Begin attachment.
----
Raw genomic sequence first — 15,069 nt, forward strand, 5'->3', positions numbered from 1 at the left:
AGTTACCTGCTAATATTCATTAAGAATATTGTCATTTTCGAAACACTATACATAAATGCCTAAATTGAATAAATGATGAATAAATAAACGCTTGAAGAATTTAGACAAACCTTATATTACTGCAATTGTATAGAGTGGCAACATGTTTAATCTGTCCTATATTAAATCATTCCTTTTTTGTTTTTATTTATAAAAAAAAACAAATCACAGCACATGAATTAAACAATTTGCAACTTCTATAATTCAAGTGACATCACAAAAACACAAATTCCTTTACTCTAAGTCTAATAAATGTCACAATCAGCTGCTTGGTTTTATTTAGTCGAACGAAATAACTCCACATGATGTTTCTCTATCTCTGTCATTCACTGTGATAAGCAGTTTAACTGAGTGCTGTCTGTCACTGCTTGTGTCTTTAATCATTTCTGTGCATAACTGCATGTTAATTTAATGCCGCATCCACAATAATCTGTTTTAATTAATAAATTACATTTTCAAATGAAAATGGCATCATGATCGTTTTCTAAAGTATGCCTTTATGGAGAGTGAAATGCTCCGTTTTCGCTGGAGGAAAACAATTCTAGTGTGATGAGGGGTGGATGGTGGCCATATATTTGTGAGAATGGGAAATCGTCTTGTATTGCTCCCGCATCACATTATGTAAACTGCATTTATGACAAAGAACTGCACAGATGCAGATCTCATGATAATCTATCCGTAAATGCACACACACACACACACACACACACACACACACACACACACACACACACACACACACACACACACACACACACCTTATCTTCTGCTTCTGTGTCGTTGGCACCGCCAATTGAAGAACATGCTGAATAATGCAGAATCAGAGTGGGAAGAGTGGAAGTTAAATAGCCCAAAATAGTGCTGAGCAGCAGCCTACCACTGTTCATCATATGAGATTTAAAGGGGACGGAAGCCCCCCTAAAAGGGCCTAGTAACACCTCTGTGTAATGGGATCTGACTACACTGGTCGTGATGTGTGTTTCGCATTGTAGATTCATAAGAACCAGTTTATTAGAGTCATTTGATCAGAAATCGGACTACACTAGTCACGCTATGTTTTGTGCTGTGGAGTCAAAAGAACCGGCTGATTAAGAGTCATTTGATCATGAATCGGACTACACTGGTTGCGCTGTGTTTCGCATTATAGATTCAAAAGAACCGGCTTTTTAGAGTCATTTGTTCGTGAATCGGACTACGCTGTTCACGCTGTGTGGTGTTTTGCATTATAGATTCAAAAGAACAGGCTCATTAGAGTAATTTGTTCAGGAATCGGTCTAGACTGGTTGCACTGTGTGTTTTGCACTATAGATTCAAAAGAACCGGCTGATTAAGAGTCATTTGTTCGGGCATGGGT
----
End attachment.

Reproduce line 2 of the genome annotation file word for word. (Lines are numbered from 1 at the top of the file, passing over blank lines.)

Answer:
AGTTACCTGCTAATATTCATTAAGAATATTGTCATTTTCGAAACACTATACATAAATGCCTAAATTGAATAAATGATGAATAAATAAACGCTTGAAGAATTTAGACAAACCTTATATTACTGCAATTGTATAGAGTGGCAACATGTTTAATCTGTCCTATATTAAATCATTCCTTTTTTGTTTTTATTTATAAAAAAAAACAAATCACAGCACATGAATTAAACAATTTGCAACTTCTATAATTCAAGTGACATCACAAAAACACAAATTCCTTTACTCTAAGTCTAATAAATGTCACAATCAGCTGCTTGGTTTTATTTAGTCGAACGAAATAACTCCACATGATGTTTCTCTATCTCTGTCATTCACTGTGATAAGCAGTTTAACTGAGTGCTGTCTGTCACTGCTTGTGTCTTTAATCATTTCTGTGCATAACTGCATGTTAATTTAATGCCGCATCCACAATAATCTGTTTTAATTAATAAATTACATTTTCAAATGAAAATGGCATCATGATCGTTTTCTAAAGTATGCCTTTATGGAGAGTGAAATGCTCCGTTTTCGCTGGAGGAAAACAATTCTAGTGTGATGAGGGGTGGATGGTGGCCATATATTTGTGAGAATGGGAAATCGTCTTGTATTGCTCCCGCATCACATTATGTAAACTGCATTTATGACAAAGAACTGCACAGATGCAGATCTCATGATAATCTATCCGTAAATGCACACACACACACACACACACACACACACACACACACACACACACACACACACACACACACACACACACACACCTTATCTTCTGCTTCTGTGTCGTTGGCACCGCCAATTGAAGAACATGCTGAATAATGCAGAATCAGAGTGGGAAGAGTGGAAGTTAAATAGCCCAAAATAGTGCTGAGCAGCAGCCTACCACTGTTCATCATATGAGATTTAAAGGGGACGGAAGCCCCCCTAAAAGGGCCTAGTAACACCTCTGTGTAATGGGATCTGACTACACTGGTCGTGATGTGTGTTTCGCATTGTAGATTCATAAGAACCAGTTTATTAGAGTCATTTGATCAGAAATCGGACTACACTAGTCACGCTATGTTTTGTGCTGTGGAGTCAAAAGAACCGGCTGATTAAGAGTCATTTGATCATGAATCGGACTACACTGGTTGCGCTGTGTTTCGCATTATAGATTCAAAAGAACCGGCTTTTTAGAGTCATTTGTTCGTGAATCGGACTACGCTGTTCACGCTGTGTGGTGTTTTGCATTATAGATTCAAAAGAACAGGCTCATTAGAGTAATTTGTTCAGGAATCGGTCTAGACTGGTTGCACTGTGTGTTTTGCACTATAGATTCAAAAGAACCGGCTGATTAAGAGTCATTTGTTCGGGCATGGGT